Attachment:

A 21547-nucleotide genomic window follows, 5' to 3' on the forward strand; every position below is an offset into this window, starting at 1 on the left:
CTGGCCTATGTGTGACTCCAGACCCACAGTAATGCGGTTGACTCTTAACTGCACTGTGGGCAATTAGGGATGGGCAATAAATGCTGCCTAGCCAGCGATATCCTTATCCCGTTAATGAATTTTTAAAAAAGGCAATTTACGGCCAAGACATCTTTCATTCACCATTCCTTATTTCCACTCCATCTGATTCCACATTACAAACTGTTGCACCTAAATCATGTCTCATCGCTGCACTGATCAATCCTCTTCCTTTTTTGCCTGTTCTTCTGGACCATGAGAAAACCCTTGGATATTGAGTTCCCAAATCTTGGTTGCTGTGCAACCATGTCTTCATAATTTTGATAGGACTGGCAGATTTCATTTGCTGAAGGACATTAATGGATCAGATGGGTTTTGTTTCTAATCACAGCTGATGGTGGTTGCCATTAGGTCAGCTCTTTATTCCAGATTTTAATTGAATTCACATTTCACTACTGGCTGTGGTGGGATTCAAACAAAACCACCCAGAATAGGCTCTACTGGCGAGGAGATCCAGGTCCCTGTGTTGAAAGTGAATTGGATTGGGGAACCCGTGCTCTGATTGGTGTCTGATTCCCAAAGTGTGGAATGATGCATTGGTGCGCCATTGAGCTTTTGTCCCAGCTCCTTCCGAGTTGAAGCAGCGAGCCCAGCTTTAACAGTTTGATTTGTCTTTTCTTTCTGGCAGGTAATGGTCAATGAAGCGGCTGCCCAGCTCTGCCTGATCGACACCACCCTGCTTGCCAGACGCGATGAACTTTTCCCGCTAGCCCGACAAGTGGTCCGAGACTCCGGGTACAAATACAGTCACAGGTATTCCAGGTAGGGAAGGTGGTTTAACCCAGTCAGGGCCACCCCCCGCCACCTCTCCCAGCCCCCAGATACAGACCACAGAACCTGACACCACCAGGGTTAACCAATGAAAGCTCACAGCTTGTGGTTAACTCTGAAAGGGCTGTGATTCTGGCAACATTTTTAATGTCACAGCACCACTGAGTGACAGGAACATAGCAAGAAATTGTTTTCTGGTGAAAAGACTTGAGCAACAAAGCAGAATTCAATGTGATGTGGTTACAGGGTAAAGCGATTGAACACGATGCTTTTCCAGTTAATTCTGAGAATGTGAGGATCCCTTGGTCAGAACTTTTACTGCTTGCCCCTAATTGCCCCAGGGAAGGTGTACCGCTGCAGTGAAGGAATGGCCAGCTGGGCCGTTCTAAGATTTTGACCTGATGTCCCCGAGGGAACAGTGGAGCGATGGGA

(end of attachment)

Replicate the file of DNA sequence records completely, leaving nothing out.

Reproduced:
A 21547-nucleotide genomic window follows, 5' to 3' on the forward strand; every position below is an offset into this window, starting at 1 on the left:
CTGGCCTATGTGTGACTCCAGACCCACAGTAATGCGGTTGACTCTTAACTGCACTGTGGGCAATTAGGGATGGGCAATAAATGCTGCCTAGCCAGCGATATCCTTATCCCGTTAATGAATTTTTAAAAAAGGCAATTTACGGCCAAGACATCTTTCATTCACCATTCCTTATTTCCACTCCATCTGATTCCACATTACAAACTGTTGCACCTAAATCATGTCTCATCGCTGCACTGATCAATCCTCTTCCTTTTTTGCCTGTTCTTCTGGACCATGAGAAAACCCTTGGATATTGAGTTCCCAAATCTTGGTTGCTGTGCAACCATGTCTTCATAATTTTGATAGGACTGGCAGATTTCATTTGCTGAAGGACATTAATGGATCAGATGGGTTTTGTTTCTAATCACAGCTGATGGTGGTTGCCATTAGGTCAGCTCTTTATTCCAGATTTTAATTGAATTCACATTTCACTACTGGCTGTGGTGGGATTCAAACAAAACCACCCAGAATAGGCTCTACTGGCGAGGAGATCCAGGTCCCTGTGTTGAAAGTGAATTGGATTGGGGAACCCGTGCTCTGATTGGTGTCTGATTCCCAAAGTGTGGAATGATGCATTGGTGCGCCATTGAGCTTTTGTCCCAGCTCCTTCCGAGTTGAAGCAGCGAGCCCAGCTTTAACAGTTTGATTTGTCTTTTCTTTCTGGCAGGTAATGGTCAATGAAGCGGCTGCCCAGCTCTGCCTGATCGACACCACCCTGCTTGCCAGACGCGATGAACTTTTCCCGCTAGCCCGACAAGTGGTCCGAGACTCCGGGTACAAATACAGTCACAGGTATTCCAGGTAGGGAAGGTGGTTTAACCCAGTCAGGGCCACCCCCCGCCACCTCTCCCAGCCCCCAGATACAGACCACAGAACCTGACACCACCAGGGTTAACCAATGAAAGCTCACAGCTTGTGGTTAACTCTGAAAGGGCTGTGATTCTGGCAACATTTTTAATGTCACAGCACCACTGAGTGACAGGAACATAGCAAGAAATTGTTTTCTGGTGAAAAGACTTGAGCAACAAAGCAGAATTCAATGTGATGTGGTTACAGGGTAAAGCGATTGAACACGATGCTTTTCCAGTTAATTCTGAGAATGTGAGGATCCCTTGGTCAGAACTTTTACTGCTTGCCCCTAATTGCCCCAGGGAAGGTGTACCGCTGCAGTGAAGGAATGGCCAGCTGGGCCGTTCTAAGATTTTGACCTGATGTCCCCGAGGGAACAGTGGAGCGATGGGA